Reducing E-Commerce Return Rates: 10 Best Practices For 2022

9 min read
Reducing E-Commerce Return Rates: 10 Best Practices For 2022

Every e-commerce merchant knows that returns are inevitable as online shopping lacks the opportunity for customers to actually see and feel the goods before the purchase.

In fact, offering returns is vital for online stores and free returns have become a must - half of the consumers claim they will take their business elsewhere if such an option is not offered, BarclayCard has found.

This, of course, possesses many challenges for online retailers as returns account for $400 billion of lost sales for US retailers yearly. Still, merchants need to embrace the returns process and instead of seeing it as a problem, take it as an opportunity to build a loyal customer base and boost future sales.

Keep reading to gain an insight into e-commerce returns solutions that will help you avoid unnecessary revenue loss, reduce your churn rate and keep customers happy.​​

e-commerce returns

Main reasons customers return ordered goods

It’s often believed that the majority of returns happen due to “serial returners” who order goods with the intention of returning them, but the statistics show otherwise. The greatest part of returns happens due to retailers’ errors, not the customers’.

Reasons for returning online purchases

Let's explore the most common reasons why customers return purchased items.

Items are damaged or broken

The main reason for returns is that the ordered item has suffered damage during their journey to the customer. And while most often the damage occurs during delivery, it’s still the retailers’ responsibility to compensate for the faulty items and keep the brand’s reputation, not the couriers’.

If your goods arrive damaged often, you need to take up the matter with your outbound carrier and make necessary arrangements to sort out the issue - whether changing your courier altogether or insuring your shipments.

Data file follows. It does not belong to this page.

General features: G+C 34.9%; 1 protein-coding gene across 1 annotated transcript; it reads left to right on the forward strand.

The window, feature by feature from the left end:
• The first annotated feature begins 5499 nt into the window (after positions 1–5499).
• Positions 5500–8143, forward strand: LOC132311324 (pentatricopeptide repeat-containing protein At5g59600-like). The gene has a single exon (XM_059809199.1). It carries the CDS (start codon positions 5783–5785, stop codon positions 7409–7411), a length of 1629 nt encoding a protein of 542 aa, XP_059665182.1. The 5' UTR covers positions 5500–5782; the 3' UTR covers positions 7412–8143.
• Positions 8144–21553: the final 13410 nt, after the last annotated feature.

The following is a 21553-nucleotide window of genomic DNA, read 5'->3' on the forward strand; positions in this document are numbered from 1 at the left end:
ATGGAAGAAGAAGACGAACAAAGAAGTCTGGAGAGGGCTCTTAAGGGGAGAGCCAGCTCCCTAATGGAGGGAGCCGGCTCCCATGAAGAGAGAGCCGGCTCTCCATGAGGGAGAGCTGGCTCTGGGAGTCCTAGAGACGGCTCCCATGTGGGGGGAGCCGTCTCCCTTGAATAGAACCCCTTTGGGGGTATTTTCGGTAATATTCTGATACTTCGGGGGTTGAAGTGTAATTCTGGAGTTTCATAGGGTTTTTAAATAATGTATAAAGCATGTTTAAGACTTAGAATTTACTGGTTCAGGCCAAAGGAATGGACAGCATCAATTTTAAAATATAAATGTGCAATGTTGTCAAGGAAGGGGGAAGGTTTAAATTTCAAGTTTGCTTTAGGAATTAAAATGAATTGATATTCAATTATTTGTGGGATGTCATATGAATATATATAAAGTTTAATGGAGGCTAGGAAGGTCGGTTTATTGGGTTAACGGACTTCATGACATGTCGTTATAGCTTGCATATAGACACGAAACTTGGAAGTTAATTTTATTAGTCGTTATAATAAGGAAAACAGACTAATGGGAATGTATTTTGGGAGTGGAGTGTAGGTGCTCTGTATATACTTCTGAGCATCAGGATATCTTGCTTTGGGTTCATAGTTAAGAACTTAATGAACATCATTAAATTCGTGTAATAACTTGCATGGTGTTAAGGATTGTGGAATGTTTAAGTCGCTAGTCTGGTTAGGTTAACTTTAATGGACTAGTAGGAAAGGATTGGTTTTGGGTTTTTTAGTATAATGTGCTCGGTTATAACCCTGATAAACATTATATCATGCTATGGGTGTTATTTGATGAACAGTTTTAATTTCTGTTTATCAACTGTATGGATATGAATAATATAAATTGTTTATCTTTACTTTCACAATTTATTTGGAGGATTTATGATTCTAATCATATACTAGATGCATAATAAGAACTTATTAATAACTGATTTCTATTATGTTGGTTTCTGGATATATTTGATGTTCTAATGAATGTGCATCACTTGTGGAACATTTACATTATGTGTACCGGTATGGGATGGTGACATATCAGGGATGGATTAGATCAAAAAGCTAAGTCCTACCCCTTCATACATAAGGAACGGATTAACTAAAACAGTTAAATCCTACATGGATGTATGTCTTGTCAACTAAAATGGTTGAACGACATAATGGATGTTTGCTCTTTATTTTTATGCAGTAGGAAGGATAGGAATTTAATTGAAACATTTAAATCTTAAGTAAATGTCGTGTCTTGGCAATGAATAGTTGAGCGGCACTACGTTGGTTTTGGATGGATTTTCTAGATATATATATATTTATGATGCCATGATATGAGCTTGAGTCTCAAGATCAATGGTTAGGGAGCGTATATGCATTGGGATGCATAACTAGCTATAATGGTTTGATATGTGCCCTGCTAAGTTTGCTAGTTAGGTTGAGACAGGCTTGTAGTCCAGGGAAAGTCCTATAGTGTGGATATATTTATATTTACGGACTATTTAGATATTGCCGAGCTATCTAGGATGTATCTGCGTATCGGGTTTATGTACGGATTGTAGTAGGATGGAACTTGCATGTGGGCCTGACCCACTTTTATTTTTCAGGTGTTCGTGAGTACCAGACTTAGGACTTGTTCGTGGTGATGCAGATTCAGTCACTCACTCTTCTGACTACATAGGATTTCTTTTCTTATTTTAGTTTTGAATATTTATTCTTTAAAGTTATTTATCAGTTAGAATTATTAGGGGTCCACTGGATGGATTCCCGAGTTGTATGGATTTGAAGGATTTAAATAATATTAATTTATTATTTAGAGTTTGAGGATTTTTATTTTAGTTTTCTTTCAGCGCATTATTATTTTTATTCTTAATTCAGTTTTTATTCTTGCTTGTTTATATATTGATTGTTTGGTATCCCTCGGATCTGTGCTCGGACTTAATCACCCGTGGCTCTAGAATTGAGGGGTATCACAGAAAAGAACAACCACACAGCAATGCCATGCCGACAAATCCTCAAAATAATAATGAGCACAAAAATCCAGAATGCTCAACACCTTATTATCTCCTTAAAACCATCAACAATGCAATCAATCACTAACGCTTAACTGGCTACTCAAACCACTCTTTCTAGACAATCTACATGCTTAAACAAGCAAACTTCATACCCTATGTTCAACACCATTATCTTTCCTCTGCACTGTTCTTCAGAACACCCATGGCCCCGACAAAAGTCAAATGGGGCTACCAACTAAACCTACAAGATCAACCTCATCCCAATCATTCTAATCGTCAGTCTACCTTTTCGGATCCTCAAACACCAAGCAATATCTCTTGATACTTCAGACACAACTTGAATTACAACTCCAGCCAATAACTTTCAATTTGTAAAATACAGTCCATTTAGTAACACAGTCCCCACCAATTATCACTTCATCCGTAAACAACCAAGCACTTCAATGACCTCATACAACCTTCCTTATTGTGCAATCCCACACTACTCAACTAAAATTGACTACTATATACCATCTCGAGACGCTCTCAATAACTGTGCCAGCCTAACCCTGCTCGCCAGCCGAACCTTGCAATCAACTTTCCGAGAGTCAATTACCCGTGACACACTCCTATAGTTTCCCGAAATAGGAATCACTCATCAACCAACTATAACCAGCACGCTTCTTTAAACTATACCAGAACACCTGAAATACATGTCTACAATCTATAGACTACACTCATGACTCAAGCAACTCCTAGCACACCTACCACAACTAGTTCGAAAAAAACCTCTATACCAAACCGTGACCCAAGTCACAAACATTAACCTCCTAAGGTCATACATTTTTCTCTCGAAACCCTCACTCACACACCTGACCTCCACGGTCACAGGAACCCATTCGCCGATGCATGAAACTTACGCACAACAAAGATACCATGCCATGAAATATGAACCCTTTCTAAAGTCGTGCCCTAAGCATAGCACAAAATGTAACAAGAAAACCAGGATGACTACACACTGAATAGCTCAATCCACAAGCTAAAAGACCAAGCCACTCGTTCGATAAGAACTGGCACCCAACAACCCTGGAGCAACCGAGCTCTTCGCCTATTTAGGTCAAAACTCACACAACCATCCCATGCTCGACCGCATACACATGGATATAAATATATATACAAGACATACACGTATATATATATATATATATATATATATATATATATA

Goods don’t meet expectations

If numerous customers claim that the ordered goods don’t meet their expectations, you should look at how you advertise the items on your site. Perhaps it’s time to update your product description and create more realistic product imagery.

Incorrect shipment

Incorrect shipments often happen because the wrong style of the intended product was shipped out. To avoid such returns, go over your organizational system and make necessary adjustments that help easily detect different products, sizes, colors, etc.

Products with a high return rate

When looking at e-commerce returns rate by category, it’s clear that clothing and footwear are the most often returned products, while health & beauty and electrical products have the lowest return rate.

The reason why the fashion e-commerce return rate is the highest is most likely because the sold products did not have a detailed enough description and did not fit the buyer.

And products with low return rates are usually goods that customers are already familiar with - these could be make-up products they have tried before or an electronic device they have conducted in-detail research on.

e-commerce average returns rate by category

Knowing that it’s vital for fashion e-commerce retailers to devise a plan how to best avoid a high number of returns.

10 ways how to reduce e-commerce return rates

Now that we understand why returns are most likely to occur, we can start tackling the problem.

It all comes down to applying a customer-first strategy. With the following ten best practices that put customers first, you can minimize your e-commerce store’s return rate and start building a loyal customer base.

1. Display a clear product policy

67% of customers check the returns policy before making a purchase, and 92% of customers will buy again when the returns process is simple, according to Invesp.

Key elements that make returns experience convenient are:

  • Free shipping on returns. Additional costs will only increase frustration, especially if customers have to pay extra on something incorrectly described or damaged.
  • Include returns packaging and labels. If an upset customer needs to get access to a printer to create their own shipping label, search for packaging and pay for return shipping, it’s unlikely they will ever do business with you again.
  • Provide detailed instructions. Give your customers peace of mind by providing step-by-step instructions on managing returns. For example, you can create a detailed video covering the process. And believe us, your customer service team will also thank you if they don’t have to write lengthy explanations every time someone wants to make a return.